Bossier City business owners wary about $1 million ordinance to - KSLA News 12 Shreveport, Louisiana News Weather & Sports

Bossier City business owners wary about $1 million ordinance to buy property

Kathy McGlone, who owns land in the area where the mayor is looking to buy up downtown property, is wary about the million dollar ordinance the Bossier City Council will vote on Tuesday. Kathy McGlone, who owns land in the area where the mayor is looking to buy up downtown property, is wary about the million dollar ordinance the Bossier City Council will vote on Tuesday.
Bossier City already owns land in downtown Bossier City. Bossier City Spokesman Mark Natale says the city acquired much of it several years ago when there was push to relocated Bossier Parish Community College downtown. (Source: Mark Natale) Bossier City already owns land in downtown Bossier City. Bossier City Spokesman Mark Natale says the city acquired much of it several years ago when there was push to relocated Bossier Parish Community College downtown. (Source: Mark Natale)
The ordinance document itself, which is only available to the public, if it is requested. The ordinance document itself, which is only available to the public, if it is requested.
BOSSIER CITY, LA (KSLA) -

The Bossier City Council will vote next week for a final time on an ordinance to set aside $1 million for property acquisition in old Downtown Bossier City. However, some Downtown Bossier City business owners feel the council should wait until they know which property will be purchased. 

"You know, what is the big secret?" said Oh So Designs embroidery business owner Sandra Slaughter, who says she is curious and concerned about the plan. "I don't think they've shared information that's necessary in order to make us feel at ease with the money being allocated for something," said Slaughter.

Last week, councilman Thomas Harvey admitted he is unsure of why the council would vote on funding before being presented a plan. 

"That is a good question," he said. 

Calls to council members were not returned for this story.

Mayor Lo Walker put the ordinance on the agenda and provided a more clear picture of the situation. 

"We thought it would be good management to have a little money set aside so when some property adjacent to our property became available, we could acquire that property with no time delays" explained Walker.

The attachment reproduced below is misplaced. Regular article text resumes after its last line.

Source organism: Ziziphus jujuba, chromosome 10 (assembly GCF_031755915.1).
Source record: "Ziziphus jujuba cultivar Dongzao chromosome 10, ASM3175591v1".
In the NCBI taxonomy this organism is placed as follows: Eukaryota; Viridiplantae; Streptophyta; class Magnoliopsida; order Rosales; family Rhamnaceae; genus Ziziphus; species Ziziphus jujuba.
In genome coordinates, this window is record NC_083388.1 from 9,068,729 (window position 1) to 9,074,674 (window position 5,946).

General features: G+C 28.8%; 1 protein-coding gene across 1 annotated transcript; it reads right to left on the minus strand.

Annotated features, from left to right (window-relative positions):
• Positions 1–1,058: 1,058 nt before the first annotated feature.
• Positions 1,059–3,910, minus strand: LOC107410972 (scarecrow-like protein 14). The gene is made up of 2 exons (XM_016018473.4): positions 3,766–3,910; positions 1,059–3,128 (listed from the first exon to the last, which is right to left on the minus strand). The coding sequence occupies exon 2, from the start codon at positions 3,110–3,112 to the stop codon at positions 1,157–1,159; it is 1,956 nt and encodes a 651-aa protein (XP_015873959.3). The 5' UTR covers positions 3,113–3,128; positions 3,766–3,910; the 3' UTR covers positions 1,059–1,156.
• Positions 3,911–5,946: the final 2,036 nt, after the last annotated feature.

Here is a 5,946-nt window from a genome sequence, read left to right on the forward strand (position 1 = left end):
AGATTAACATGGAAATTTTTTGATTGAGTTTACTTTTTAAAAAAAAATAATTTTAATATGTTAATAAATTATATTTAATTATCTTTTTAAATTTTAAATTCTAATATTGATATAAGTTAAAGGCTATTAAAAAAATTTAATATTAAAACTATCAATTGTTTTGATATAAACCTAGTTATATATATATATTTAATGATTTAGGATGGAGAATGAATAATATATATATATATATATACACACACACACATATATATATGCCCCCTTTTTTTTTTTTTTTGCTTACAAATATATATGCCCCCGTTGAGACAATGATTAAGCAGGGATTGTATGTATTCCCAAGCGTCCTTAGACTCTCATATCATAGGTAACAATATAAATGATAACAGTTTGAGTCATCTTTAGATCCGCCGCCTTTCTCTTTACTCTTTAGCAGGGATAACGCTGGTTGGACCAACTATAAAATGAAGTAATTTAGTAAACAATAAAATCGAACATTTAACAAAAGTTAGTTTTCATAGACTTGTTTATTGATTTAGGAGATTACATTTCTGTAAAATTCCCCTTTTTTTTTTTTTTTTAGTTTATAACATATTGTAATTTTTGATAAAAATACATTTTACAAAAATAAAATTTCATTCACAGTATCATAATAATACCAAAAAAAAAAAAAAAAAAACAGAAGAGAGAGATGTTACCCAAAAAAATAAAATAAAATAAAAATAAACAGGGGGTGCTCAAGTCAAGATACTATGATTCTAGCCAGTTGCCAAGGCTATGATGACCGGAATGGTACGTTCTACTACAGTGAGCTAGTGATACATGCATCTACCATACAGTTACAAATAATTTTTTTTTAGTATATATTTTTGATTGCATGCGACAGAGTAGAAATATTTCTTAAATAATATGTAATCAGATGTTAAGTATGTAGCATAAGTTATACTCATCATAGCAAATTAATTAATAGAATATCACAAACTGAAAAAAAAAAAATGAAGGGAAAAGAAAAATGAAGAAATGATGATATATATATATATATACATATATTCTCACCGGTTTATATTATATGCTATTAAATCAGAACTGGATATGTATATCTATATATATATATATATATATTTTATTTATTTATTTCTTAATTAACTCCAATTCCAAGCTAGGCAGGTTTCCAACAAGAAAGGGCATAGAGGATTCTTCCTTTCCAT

He says redeveloping downtown Bossier has been in the works for decades, but says the push to do it now comes from new businesses set to arrive and bring millennials with them. 

"It sort of gave us an incentive to go back and get serious about this," said Mayor Walker.

Walker says the $1 million is like seed money or a nest egg and it would enable them to take advantage of properties that might suddenly become available and enable the city to move on them swiftly.

Still, longtime business owners like Red River Refinishing owner Kathy McGlone, believe the city council should know details of the plan before approving funding for it. 

"How can you allocate money if you have no project going?" said McGlone. 

When asked about complaints about transparency from business owners, Mayor Walker said, "Well I'd say it's been here discussed at public meetings, it's on the tv."

After some digging, we found city council members have not talked about the ordinance. We requested and obtained the audio from the January 27 agenda meeting where it was first introduced and found there had been no discussion. 

We were at the subsequent council meeting that took place February 3, but again, not a word. KSLA News 12 was also in attendance at the February 10 agenda meeting and the council members did not discuss the ordinance. 

This led us to file an open records request for emails or any documents showing possible discussion behind closed doors. We were told by a city spokesman, "no such records exist."

Mayor Walker doesn't feel the project should come as a surprise to business owners, especially longtime ones, "But hopefully these public meetings, and your coverage and all will have people become more aware of it," he said. 

As far as what land will be bought, we're told there are no specific properties chosen yet, but the mayor has his eye on a general area.

"Just the central part down there, next to the 12 or so acres we already own, in there between Barksdale Blvd and Bossier High School, in general that is the area we are looking at," said Mayor Walker. 

While Slaughter is relieved for now because her business is located on the western side of the downtown area, McGlone whose land and business is located in the central area is concerned. 

"It's like you know they may be pulling the rug out from underneath you," said McGlone.

"Again, there is a rough idea of where the new development could be. Again, what is it? Will it affect my business?" said Slaughter.

If the council passes the ordinance for a final time, Walker says the next time the topic would come up in a public meeting before the council would be when it is time to develop the purchased land. 

"The big development takes a great deal more than $1 million. Each one of those will have to come before the city council for consideration," said Mayor Walker. 

A city spokesman says the redevelopment plan won't be ready until this summer.

The Bossier City Council will vote on this ordinance for the final time on Tuesday, February 17 at 3 p.m.

Copyright 2015 KSLA. All rights reserved.

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